Plateau, CR, Shanmugam, V, Duckham, RL, Goodwin, H, Jowett, S, Brooke-Wavell, KSF, et al. Use of the Compulsive Exercise Test with athletes: Norms and links with eating psychopathology. Journal of Applied Sport Psychology. 2014; 26(3):287301.CrossRefGoogle Scholar
Plateau, CR, Arcelus, J, Meyer, C. Detecting eating psychopathology in female athletes by asking about exercise: Use of the Compulsive Exercise Test. European Eating Disorders Review. 2017;25(6):619–24.CrossRefGoogle ScholarPubMed
Murray, SB, Nagata, JM, Griffiths, S, Calzo, JP, Brown, TA, Mitchison, D, et al. The enigma of male eating disorders: A critical review and synthesis. Clinical Psychology Review. 2017;57:111.CrossRefGoogle ScholarPubMed
Hill, LS, Reid, F, Morgan, JF, Lacey, JH, SCOFF: The development of an eating disorder screening questionnaire. International Journal of Eating Disorders. 2010;43(4):344–51.Google ScholarPubMed
Morgan, JF, Reid, F, Lacey, JH. The SCOFF Questionnaire: A new screening tool for eating disorders. British Medical Journal. 1999; 319: 1267–468.CrossRefGoogle ScholarPubMed
Lichtenstein, MB, Daugaard-Hemmingsen, S, Storving, R. Identification of eating disorder symptoms in Danish adolescent with the SCOFF Questionnaire. Nordic Journal of Psychiatry.2017; 71(5):340–47.CrossRefGoogle ScholarPubMed
Fairburn, CG, Beglin, SJ. Eating Disorder Examination Questionnaire (6.0). In Fairburn, CG. Cognitive Behavior Therapy and Eating Disorders. New York. Guilford Press. 2008.Google ScholarPubMed
White, HJ, Haycraft, E, Goodwin, H, Meyer, C. Eating disorder examination questionnaire: Factor structure for adolescent girls and boys. International Journal of Eating Disorders. 2014;47(1):99104.CrossRefGoogle ScholarPubMed
Darcy, AM, Hardy, KK, Crosby, RD, Lock, J, Peebles, R. Factor structure of the Eating Disorder Examination Questionnaire (EDE-Q) in male and female college athletes. Body Image.2013;10(3):399405.CrossRefGoogle ScholarPubMed
Meyer, C, Taranis, L, Haycraft, E. Compulsive exercise and eating disorders. European Eating Disorders Review. 2011;19(3):174–89.Google ScholarPubMed
Taranis, L, Touyz, S, Meyer, C. Disordered eating and exercise: Development and preliminary validation of the compulsive exercise test. European Eating Disorders Review. 2011;19(3):256–68.CrossRefGoogle ScholarPubMed
Golden, NH, Katzman, DK, Sawyer, SM, Ornstein, RM, Rome, ES, Garber, AK, et al. Update on the medical management of eating disorders in adolescents. Journal of Adolescent Health. 2015;56(4):370–75.CrossRefGoogle ScholarPubMed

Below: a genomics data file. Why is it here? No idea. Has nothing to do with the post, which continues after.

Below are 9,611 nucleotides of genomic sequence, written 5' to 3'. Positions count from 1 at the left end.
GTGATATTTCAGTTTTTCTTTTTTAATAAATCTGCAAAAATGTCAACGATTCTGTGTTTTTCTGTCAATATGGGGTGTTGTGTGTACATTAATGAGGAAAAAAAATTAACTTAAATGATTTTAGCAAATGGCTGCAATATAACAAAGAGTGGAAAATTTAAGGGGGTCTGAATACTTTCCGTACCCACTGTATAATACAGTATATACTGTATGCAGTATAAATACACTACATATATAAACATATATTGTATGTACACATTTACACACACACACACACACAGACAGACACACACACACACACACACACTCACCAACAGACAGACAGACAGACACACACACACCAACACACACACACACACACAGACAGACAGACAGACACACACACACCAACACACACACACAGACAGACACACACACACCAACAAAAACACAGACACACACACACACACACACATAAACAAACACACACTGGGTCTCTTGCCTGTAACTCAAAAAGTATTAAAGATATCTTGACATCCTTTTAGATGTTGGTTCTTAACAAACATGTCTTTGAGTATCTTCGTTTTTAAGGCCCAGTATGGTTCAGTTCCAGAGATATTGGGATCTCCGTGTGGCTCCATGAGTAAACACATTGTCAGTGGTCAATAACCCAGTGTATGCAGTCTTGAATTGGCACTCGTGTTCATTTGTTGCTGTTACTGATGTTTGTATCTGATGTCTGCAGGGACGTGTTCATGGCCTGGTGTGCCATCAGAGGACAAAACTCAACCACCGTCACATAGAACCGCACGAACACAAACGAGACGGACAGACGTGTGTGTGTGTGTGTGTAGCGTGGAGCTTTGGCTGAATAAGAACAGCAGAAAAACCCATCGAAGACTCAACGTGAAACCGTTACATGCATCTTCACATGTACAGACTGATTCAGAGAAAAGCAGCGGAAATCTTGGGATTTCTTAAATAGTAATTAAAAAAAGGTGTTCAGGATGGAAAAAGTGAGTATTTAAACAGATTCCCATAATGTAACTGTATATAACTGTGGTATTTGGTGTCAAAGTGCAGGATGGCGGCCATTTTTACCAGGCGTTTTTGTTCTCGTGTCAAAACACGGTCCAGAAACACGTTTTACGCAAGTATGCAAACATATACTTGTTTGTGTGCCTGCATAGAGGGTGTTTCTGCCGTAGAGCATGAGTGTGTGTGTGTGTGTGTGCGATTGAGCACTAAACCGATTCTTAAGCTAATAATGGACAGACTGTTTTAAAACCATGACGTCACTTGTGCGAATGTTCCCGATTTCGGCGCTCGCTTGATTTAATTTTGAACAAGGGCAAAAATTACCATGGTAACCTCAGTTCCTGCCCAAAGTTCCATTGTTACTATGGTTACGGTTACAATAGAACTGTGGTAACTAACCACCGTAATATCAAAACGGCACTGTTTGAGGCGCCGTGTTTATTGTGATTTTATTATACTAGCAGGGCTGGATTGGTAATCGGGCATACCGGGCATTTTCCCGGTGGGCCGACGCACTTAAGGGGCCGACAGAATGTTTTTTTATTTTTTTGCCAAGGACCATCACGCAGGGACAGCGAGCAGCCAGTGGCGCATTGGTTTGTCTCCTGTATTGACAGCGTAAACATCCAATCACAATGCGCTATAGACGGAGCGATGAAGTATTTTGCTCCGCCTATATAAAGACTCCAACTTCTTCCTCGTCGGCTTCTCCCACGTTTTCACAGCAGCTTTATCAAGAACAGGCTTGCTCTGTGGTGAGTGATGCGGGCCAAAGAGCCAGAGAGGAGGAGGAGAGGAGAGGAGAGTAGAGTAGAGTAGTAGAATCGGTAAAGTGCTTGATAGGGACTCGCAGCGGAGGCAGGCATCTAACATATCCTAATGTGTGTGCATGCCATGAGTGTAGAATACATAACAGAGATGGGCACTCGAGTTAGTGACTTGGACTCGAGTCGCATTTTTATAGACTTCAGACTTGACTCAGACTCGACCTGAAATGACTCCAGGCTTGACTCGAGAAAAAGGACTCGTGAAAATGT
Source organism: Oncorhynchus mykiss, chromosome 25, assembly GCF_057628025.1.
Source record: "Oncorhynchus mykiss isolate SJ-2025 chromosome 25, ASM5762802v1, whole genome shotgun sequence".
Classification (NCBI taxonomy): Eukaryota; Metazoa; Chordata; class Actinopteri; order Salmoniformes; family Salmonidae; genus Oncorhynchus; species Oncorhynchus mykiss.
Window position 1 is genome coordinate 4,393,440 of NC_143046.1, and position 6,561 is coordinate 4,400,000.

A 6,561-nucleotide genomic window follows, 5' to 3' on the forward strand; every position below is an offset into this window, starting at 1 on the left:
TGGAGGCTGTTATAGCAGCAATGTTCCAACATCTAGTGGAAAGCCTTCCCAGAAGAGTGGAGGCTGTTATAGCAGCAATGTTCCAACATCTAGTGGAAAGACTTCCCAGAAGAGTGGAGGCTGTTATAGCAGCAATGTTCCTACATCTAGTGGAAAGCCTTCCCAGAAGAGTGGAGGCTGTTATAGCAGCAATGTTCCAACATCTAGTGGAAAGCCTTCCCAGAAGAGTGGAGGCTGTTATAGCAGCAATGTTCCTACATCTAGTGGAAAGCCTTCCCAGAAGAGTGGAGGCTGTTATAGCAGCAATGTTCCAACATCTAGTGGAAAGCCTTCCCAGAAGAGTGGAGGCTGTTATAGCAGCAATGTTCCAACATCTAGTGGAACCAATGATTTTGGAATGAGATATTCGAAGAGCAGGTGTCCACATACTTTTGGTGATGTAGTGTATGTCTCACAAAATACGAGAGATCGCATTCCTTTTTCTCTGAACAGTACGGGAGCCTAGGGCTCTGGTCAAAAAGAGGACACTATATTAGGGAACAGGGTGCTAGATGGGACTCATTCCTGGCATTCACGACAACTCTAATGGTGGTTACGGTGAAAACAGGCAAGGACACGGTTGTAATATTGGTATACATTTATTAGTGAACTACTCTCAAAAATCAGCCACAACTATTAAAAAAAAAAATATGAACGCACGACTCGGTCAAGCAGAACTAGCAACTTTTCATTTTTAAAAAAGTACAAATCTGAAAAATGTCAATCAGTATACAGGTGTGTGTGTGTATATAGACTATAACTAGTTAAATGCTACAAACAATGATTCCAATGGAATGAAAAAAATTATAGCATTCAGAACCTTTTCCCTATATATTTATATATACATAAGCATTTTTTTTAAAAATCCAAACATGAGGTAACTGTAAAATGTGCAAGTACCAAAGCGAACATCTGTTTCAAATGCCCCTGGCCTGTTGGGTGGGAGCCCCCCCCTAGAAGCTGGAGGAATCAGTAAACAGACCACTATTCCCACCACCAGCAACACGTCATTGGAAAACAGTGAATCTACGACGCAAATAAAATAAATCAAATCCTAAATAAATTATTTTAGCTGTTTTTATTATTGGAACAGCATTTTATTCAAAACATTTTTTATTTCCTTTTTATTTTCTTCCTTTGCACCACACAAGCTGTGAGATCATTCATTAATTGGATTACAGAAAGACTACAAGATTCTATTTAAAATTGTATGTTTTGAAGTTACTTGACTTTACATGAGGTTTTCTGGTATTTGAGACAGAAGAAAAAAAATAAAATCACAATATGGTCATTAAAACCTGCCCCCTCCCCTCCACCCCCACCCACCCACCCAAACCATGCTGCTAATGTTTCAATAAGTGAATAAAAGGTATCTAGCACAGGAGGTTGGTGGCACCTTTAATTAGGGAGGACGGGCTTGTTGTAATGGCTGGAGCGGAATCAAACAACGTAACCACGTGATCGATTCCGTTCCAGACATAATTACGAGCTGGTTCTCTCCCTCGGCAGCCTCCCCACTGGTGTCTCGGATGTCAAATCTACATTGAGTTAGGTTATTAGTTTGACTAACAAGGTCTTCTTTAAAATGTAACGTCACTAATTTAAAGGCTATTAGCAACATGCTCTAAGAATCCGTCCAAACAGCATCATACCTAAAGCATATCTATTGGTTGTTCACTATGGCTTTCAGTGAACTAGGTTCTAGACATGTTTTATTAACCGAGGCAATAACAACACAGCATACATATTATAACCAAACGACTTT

Lock, J, Le Grange, D, Agras, WS, Moye, A, Bryson, SW, Jo, B. Randomized clinical trial comparing family-based treatment with adolescent-focused individual therapy for adolescents with anorexia nervosa. Archives of General Psychiatry. 2010;67(10):1025–32.CrossRefGoogle ScholarPubMed

Send book to Kindle

To send this book to your Kindle, first ensure no-reply@cambridge.org is added to your Approved Personal Document E-mail List under your Personal Document Settings on the Manage Your Content and Devices page of your Amazon account. Then enter the ‘name’ part of your Kindle email address below. Find out more about sending to your Kindle.

Note you can select to send to either the @free.kindle.com or @kindle.com variations. ‘@free.kindle.com’ emails are free but can only be sent to your device when it is connected to wi-fi. ‘@kindle.com’ emails can be delivered even when you are not connected to wi-fi, but note that service fees apply.

Find out more about the Kindle Personal Document Service.

Available formats
×

Send book to Dropbox

To send content items to your account, please confirm that you agree to abide by our usage policies. If this is the first time you use this feature, you will be asked to authorise Cambridge Core to connect with your account. Find out more about sending content to Dropbox.

Available formats
×

Send book to Google Drive

To send content items to your account, please confirm that you agree to abide by our usage policies. If this is the first time you use this feature, you will be asked to authorise Cambridge Core to connect with your account. Find out more about sending content to Google Drive.

Available formats
×